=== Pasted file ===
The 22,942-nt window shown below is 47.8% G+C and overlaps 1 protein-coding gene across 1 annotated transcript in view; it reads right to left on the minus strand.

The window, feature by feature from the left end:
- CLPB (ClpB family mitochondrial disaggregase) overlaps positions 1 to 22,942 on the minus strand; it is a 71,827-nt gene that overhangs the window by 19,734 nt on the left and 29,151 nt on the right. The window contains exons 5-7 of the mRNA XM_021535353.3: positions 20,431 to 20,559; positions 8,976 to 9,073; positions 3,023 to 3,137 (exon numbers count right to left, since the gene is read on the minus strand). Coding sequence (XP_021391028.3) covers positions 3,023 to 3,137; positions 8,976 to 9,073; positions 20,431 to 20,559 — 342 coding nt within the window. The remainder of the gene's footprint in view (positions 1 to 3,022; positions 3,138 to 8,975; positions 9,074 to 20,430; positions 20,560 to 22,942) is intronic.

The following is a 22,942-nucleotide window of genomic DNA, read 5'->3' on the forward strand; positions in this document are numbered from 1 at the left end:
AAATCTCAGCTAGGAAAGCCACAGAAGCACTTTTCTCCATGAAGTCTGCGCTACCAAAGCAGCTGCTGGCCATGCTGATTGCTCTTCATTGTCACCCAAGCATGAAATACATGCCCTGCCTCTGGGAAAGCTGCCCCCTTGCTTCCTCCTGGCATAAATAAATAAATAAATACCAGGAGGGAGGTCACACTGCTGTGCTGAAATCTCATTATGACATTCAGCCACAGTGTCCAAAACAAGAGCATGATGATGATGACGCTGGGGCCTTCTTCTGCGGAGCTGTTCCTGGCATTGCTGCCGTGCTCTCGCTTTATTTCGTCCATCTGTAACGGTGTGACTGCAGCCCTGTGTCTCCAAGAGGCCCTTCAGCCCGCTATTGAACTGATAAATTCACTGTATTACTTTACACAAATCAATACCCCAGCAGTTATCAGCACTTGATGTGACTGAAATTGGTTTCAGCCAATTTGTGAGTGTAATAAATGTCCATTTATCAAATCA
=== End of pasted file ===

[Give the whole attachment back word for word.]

The 22,942-nt window shown below is 47.8% G+C and overlaps 1 protein-coding gene across 1 annotated transcript in view; it reads right to left on the minus strand.

The window, feature by feature from the left end:
- CLPB (ClpB family mitochondrial disaggregase) overlaps positions 1 to 22,942 on the minus strand; it is a 71,827-nt gene that overhangs the window by 19,734 nt on the left and 29,151 nt on the right. The window contains exons 5-7 of the mRNA XM_021535353.3: positions 20,431 to 20,559; positions 8,976 to 9,073; positions 3,023 to 3,137 (exon numbers count right to left, since the gene is read on the minus strand). Coding sequence (XP_021391028.3) covers positions 3,023 to 3,137; positions 8,976 to 9,073; positions 20,431 to 20,559 — 342 coding nt within the window. The remainder of the gene's footprint in view (positions 1 to 3,022; positions 3,138 to 8,975; positions 9,074 to 20,430; positions 20,560 to 22,942) is intronic.

The following is a 22,942-nucleotide window of genomic DNA, read 5'->3' on the forward strand; positions in this document are numbered from 1 at the left end:
AAATCTCAGCTAGGAAAGCCACAGAAGCACTTTTCTCCATGAAGTCTGCGCTACCAAAGCAGCTGCTGGCCATGCTGATTGCTCTTCATTGTCACCCAAGCATGAAATACATGCCCTGCCTCTGGGAAAGCTGCCCCCTTGCTTCCTCCTGGCATAAATAAATAAATAAATACCAGGAGGGAGGTCACACTGCTGTGCTGAAATCTCATTATGACATTCAGCCACAGTGTCCAAAACAAGAGCATGATGATGATGACGCTGGGGCCTTCTTCTGCGGAGCTGTTCCTGGCATTGCTGCCGTGCTCTCGCTTTATTTCGTCCATCTGTAACGGTGTGACTGCAGCCCTGTGTCTCCAAGAGGCCCTTCAGCCCGCTATTGAACTGATAAATTCACTGTATTACTTTACACAAATCAATACCCCAGCAGTTATCAGCACTTGATGTGACTGAAATTGGTTTCAGCCAATTTGTGAGTGTAATAAATGTCCATTTATCAAATCA